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Old 03-03-2011, 03:00 AM
Jason Hsu
 
Default How do you use TCPDump?

I have it installed, and I can look up the parameters in the command.

What I don't understand is how I use it to investigate intrusions. Can someone shed some light on this?

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Jason Hsu <jhsu802701@jasonhsu.com>


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Old 03-03-2011, 03:13 AM
Mike Viau
 
Default How do you use TCPDump?

> On Wed, 2 Mar 2011 22:00:41 -0600 <jhsu802701@jasonhsu.com> wrote:
>
> I have it installed, and I can look up the parameters in the command.
>
> What I don't understand is how I use it to investigate intrusions. Can someone shed some light on this?
>

What kind of intrusions are you looking for? TCPDump is a packet analyze so what is analyzed is based on what filters you are looking for. TCPDump uses the libpcap library to capture packets. You can receive the packets based on the protocol type. You can specify
one of these protocols — fddi, tr, wlan, ip, ip6, arp, rarp, decnet,
tcp and udp.

You may also specify a port number to monitor which is nice if you are investigating a particular service. Or an IP address if you are interested in a specific host.

The filter may be used in combinations with and'ing / or'ing them together. I tend to wrap my filters in single quotes, for example: tcpdump -i eth0 -nÂ* 'tcp and port 80 and dst 10.0.0.1'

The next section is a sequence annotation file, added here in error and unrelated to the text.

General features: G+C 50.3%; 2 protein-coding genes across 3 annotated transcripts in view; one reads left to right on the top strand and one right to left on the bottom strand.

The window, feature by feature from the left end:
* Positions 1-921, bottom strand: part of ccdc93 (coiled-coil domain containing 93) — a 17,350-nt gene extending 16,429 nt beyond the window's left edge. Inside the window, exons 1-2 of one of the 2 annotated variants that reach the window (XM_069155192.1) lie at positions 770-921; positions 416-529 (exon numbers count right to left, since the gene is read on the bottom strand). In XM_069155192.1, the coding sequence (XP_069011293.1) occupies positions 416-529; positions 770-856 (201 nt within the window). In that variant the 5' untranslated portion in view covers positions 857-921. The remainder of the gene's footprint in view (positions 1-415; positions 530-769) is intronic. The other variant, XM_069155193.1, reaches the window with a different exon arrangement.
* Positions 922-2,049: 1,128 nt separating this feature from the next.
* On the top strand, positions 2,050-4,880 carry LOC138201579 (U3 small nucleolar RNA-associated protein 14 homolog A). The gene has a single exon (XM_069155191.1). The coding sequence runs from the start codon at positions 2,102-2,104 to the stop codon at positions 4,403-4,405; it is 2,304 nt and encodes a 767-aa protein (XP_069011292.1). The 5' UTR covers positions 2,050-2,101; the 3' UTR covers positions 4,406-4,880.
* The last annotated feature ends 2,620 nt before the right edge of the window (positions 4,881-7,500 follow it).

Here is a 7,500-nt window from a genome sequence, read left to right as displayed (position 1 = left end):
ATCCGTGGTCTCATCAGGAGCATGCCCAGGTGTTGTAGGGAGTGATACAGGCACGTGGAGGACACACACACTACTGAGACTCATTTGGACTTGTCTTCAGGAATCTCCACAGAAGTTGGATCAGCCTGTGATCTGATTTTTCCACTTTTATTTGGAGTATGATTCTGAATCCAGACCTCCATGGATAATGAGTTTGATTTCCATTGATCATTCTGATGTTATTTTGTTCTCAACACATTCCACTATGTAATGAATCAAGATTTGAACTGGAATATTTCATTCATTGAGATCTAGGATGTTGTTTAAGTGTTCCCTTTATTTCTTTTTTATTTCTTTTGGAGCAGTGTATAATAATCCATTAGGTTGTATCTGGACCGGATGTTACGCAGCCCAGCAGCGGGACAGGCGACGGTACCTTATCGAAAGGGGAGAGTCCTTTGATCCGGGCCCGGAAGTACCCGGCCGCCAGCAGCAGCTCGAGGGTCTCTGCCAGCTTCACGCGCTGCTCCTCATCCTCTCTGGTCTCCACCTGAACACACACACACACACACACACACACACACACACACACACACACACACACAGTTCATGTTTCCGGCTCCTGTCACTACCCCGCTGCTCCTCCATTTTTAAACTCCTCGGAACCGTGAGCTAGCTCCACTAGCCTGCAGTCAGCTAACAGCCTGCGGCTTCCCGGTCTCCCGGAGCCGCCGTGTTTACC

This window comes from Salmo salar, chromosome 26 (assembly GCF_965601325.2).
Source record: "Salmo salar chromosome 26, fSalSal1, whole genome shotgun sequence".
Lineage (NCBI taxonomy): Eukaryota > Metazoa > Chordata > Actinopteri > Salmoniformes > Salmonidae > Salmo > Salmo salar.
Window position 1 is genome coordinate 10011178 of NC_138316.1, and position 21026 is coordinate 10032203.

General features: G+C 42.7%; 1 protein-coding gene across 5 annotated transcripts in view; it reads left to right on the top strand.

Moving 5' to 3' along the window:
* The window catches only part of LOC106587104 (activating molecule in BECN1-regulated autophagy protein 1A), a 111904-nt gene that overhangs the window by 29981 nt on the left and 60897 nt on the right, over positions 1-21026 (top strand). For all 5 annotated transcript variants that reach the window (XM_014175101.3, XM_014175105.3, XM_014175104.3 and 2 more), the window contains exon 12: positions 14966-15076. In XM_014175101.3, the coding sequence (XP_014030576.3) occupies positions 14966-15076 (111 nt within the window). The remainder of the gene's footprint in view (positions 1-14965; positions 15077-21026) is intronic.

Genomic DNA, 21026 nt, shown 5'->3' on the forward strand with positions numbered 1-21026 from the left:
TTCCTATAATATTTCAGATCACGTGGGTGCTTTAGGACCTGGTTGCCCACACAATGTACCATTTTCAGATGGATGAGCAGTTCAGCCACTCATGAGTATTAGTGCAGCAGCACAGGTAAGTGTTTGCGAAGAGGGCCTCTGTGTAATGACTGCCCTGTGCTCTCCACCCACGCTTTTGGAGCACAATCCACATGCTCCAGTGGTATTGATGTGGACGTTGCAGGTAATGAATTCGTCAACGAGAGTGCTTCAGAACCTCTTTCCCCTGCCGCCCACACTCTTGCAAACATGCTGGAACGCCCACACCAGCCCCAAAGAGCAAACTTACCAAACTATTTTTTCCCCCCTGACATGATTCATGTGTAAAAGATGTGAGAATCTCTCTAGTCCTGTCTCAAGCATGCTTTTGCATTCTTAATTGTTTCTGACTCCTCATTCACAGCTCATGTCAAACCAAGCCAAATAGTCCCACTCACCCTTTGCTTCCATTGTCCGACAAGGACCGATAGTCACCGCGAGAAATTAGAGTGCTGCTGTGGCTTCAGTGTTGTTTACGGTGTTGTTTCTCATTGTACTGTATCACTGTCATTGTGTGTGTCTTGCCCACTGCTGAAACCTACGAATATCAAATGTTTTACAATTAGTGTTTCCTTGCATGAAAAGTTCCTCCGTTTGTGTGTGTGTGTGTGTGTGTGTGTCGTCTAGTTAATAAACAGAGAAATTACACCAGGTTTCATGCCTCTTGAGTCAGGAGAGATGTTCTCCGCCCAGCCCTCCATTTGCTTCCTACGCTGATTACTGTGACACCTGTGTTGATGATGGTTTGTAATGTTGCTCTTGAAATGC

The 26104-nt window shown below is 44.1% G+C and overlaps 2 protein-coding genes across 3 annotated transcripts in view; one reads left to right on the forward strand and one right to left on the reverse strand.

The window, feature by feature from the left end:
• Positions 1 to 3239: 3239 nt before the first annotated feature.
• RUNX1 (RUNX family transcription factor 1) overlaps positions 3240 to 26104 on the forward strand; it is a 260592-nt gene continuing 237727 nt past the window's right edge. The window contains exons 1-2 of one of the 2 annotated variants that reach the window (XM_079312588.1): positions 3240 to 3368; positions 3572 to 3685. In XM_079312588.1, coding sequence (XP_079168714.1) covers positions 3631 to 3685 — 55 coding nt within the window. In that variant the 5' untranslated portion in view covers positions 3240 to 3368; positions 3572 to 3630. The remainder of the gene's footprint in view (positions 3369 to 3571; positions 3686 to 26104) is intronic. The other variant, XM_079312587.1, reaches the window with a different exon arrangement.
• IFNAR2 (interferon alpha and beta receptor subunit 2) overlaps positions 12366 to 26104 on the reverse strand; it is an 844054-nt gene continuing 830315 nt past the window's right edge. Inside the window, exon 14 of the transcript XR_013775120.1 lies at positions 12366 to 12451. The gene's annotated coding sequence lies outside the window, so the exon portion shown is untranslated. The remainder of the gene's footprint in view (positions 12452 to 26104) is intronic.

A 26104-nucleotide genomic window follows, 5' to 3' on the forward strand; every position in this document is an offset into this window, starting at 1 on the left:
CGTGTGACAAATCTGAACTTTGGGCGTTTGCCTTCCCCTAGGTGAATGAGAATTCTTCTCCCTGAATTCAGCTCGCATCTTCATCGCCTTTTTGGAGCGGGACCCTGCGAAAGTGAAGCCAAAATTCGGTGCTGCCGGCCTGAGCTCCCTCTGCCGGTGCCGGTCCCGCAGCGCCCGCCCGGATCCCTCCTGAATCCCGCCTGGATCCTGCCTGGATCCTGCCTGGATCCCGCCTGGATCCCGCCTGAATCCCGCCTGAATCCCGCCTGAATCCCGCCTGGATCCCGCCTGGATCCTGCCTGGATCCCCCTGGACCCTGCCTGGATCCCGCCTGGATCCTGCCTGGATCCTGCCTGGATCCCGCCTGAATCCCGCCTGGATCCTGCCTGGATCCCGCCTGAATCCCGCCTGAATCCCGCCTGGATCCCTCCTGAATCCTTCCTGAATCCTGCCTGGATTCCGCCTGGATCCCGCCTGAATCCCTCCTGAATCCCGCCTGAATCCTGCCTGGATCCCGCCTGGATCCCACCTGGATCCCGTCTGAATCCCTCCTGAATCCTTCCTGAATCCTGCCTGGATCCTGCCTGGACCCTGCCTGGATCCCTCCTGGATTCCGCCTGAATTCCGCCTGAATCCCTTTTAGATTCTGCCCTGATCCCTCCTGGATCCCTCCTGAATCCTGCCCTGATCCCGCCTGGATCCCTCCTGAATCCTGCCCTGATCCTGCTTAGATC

One tip is to pass the -n switch when running because DNS queries slow down captures.

Hope that helps


-M



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Old 03-03-2011, 01:00 PM
Anand Sivaram
 
Default How do you use TCPDump?

On Thu, Mar 3, 2011 at 09:43, Mike Viau <viaum@sheridanc.on.ca> wrote:



> On Wed, 2 Mar 2011 22:00:41 -0600 <jhsu802701@jasonhsu.com> wrote:

>

> I have it installed, and I can look up the parameters in the command.

>

> What I don't understand is how I use it to investigate intrusions. Â*Can someone shed some light on this?

>



What kind of intrusions are you looking for? TCPDump is a packet analyze so what is analyzed is based on what filters you are looking for. TCPDump uses the libpcap library to capture packets. You can receive the packets based on the protocol type. You can specify


one of these protocols — fddi, tr, wlan, ip, ip6, arp, rarp, decnet,

tcp and udp.



You may also specify a port number to monitor which is nice if you are investigating a particular service. Or an IP address if you are interested in a specific host.



The filter may be used in combinations with and'ing / or'ing them together. I tend to wrap my filters in single quotes, for example: tcpdump -i eth0 -nÂ* 'tcp and port 80 and dst 10.0.0.1'



One tip is to pass the -n switch when running because DNS queries slow down captures.



Hope that helps





-M







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Tcpdump and Ethereal are very similar in terms of capture filters.Â* They both use libpcap.
 
Old 03-04-2011, 02:11 AM
Chris Jones
 
Default How do you use TCPDump?

On Thu, Mar 03, 2011 at 09:00:43AM EST, Anand Sivaram wrote:

> Tcpdump and Ethereal are very similar in terms of capture filters.
> They both use libpcap.

I believe they call it ‘wireshark’ these days..